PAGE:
The field is tough. This whole blog post could probably be summarized by that one sentence. In fact, I might as well stop here. But I won’t. Because I’m mostly stress writing at this point. But anyway, if you haven’t done field work, take my word for it, while it can be a very rewarding adventure, it can also be a giant pain in the ass. (Or, in my case, both at the same time!)
Somehow I’ve managed to survive until now. We’ve reached the half way point of the field campaign and we have some preliminary data, I suppose. But, we also came out here with a brand new, never tested, homemade instrument (designed and built within a year, might I add). Therefore, even when all this is over, there is still tons of work to be done in order to characterize the data, figure out our sensitivity to certain species and, well, figure out what the data we managed to get really means. Nevertheless, I guess by anyone’s standards, we’re actually doing pretty good. After all, at least half of our instrument is working (!!), but I digress.
Of course, just because our instrument is operating enough to get data doesn’t mean that my work here is done. Oooh no. I can go on for hours about all my (and my lab mate’s) adventures of fixing, tuning, tinkering and coding just to get this damn instrument in a semi-functional state. But, alas, I’m not entirely sure that talking about my most recent McGyvered soldering set up is exactly blog worthy. However, I do find it picture worthy! So enjoy the beauty below!
Beautiful, isn’t it?
In terms of anxiety, I’m pretty proud by how relatively calm I’ve been lately. Not to say that I’m suddenly anxiety free. Anyone who deals with anxiety knows that sometimes it comes and goes but never truly disappears. After all, I still have those hours where staying in bed and hiding from the day’s problems seems like the best choice; where that small voice in the back of my head reminds me that I have absolutely no idea what I’m doing. But nevertheless, I have managed to keep most of these feelings at bay. Though the words “I quit” have left my mouth many times in the past three weeks, they were never serious, so I guess that’s a small victory.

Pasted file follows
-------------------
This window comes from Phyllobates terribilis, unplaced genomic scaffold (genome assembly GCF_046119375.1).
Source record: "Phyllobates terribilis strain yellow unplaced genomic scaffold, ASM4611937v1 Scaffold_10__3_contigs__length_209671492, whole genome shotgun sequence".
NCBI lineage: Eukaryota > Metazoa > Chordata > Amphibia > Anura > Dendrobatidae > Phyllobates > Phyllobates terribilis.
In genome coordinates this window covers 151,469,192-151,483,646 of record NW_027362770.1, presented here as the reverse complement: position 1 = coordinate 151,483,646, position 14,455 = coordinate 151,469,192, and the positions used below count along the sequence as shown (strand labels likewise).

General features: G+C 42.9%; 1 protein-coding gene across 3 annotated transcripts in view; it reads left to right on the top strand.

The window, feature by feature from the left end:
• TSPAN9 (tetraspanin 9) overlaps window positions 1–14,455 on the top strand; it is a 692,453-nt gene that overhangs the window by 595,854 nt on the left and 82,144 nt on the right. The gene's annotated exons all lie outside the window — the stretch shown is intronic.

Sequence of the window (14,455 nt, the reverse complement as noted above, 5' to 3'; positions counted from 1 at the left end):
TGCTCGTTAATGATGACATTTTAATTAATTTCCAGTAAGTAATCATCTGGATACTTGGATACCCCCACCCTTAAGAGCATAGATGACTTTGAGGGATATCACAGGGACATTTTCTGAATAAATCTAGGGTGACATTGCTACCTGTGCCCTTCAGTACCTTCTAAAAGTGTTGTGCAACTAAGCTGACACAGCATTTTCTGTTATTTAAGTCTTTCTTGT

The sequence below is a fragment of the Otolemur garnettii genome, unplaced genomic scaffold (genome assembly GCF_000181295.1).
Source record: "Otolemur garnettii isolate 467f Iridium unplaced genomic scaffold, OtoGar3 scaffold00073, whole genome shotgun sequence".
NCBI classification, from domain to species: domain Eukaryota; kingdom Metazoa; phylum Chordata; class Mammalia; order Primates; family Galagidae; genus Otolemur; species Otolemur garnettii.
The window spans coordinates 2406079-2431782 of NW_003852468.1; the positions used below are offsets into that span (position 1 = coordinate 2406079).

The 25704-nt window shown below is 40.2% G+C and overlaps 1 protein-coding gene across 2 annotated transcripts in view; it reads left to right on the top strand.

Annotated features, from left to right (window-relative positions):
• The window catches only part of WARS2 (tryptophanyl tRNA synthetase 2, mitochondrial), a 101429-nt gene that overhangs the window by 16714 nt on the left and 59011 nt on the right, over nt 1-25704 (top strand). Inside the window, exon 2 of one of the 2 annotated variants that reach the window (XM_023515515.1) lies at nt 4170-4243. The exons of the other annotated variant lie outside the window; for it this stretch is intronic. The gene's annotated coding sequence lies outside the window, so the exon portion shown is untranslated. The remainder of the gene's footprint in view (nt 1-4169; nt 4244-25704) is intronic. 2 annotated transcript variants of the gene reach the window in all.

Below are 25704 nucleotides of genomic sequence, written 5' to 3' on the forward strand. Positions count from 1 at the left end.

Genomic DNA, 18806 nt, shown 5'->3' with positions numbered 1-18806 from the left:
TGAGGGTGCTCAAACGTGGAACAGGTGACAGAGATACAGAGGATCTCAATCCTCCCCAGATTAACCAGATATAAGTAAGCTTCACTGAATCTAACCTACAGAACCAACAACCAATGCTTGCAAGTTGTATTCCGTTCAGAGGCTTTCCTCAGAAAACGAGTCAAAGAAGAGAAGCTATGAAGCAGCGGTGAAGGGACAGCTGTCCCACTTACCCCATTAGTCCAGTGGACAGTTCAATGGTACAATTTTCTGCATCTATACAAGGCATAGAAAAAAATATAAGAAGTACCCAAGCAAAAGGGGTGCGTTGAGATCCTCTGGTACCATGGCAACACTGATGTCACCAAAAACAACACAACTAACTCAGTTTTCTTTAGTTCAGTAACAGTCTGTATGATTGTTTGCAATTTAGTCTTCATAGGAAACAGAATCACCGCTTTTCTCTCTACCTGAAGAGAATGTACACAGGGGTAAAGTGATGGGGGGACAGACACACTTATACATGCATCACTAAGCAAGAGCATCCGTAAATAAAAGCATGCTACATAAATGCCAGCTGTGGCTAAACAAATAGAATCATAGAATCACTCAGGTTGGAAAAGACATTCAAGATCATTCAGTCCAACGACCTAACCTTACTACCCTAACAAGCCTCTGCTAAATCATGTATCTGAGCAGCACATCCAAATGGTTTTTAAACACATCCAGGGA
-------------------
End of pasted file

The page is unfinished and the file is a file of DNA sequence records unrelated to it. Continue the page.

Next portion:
Anyway, I wrote a post after week 1 about the preliminary observations I made about field work. I still say they ring true so if you’d like to hear my thoughts on field work before it got intense, you can click here. But today, in order to celebrate my three weeks in the field, I thought I’d provide three more lessons that I’ve learned thus far. Hope you enjoy!
You need to have a good sense of humor
The field is tough and it can also be really stressful. Something can be going well in one moment and then something breaks and then all hell essentially breaks lose. Because field data is valuable. And field data is not reproducible. So losing data is never a good thing and you want to avoid it as much as possible. This means in the worst case scenarios you can say goodbye to any free time and hello to hours or even days of frustrating troubleshooting. It gets exhausting real quick and honestly, the only way I’ve managed to get through it on the worst of day sis to laugh at myself. I make jokes about how ridiculous my situation is and my witty sarcasm is at an all-time high. Essentially, the solution is to push all the frustrated thoughts away for a while, make yourself laugh for a second, calm down and then get back to work.
An instrument will work until it doesn’t.
If you’re unlucky enough to have to take an instrument out into the field, there is a high likelihood that it will randomly stop working. There will be no obvious explanation. It will simply be that one day it works and the next day it doesn’t. It’s like instruments don’t like leaving the cushy temperature-controlled environment of the lab and the second they’re forced out of their comfort zone, they throw a tantrum like a two-year-old child. And despite how common this lesson is, no one has apparently been able to explain this phenomenon to me. My conclusion: instruments know when you’re having a good day and their goal in life is to squash your dreams.
Learn to be resourceful
Scientists are known for being precise. Perfectionism simply runs in our blood in some form or another. However, the nice precise handiwork that you can get done in a lab is nowhere near the quality that you’ll get when you do the exact same task in the field. For instance, see McGyvered soldering set up picture above. Or, if you would like another example, imagine two girls on the top of a 100+ ft tower tying old zip ties together due to a lack of useable zip ties or string. Also, on the same note, duct tape is your friend.
So there you have it. Want to know why I’m out in the field? You can click here! Want to know why an atmospheric chemist is stomping through the forest? Click here too!
Also, because Michigan is still a beautiful place, enjoy some pictures from the past two weeks. You can also see some more pictures of my adventure by checking out my Instagram!
One thought on “Lessons from the Field 2: Becoming MacGyver”
Looks like you’re making the best out of your situation. I’ve never been to Michigan but it looks incredible. Hoping for a breakthrough on your part. You can get through this.:)
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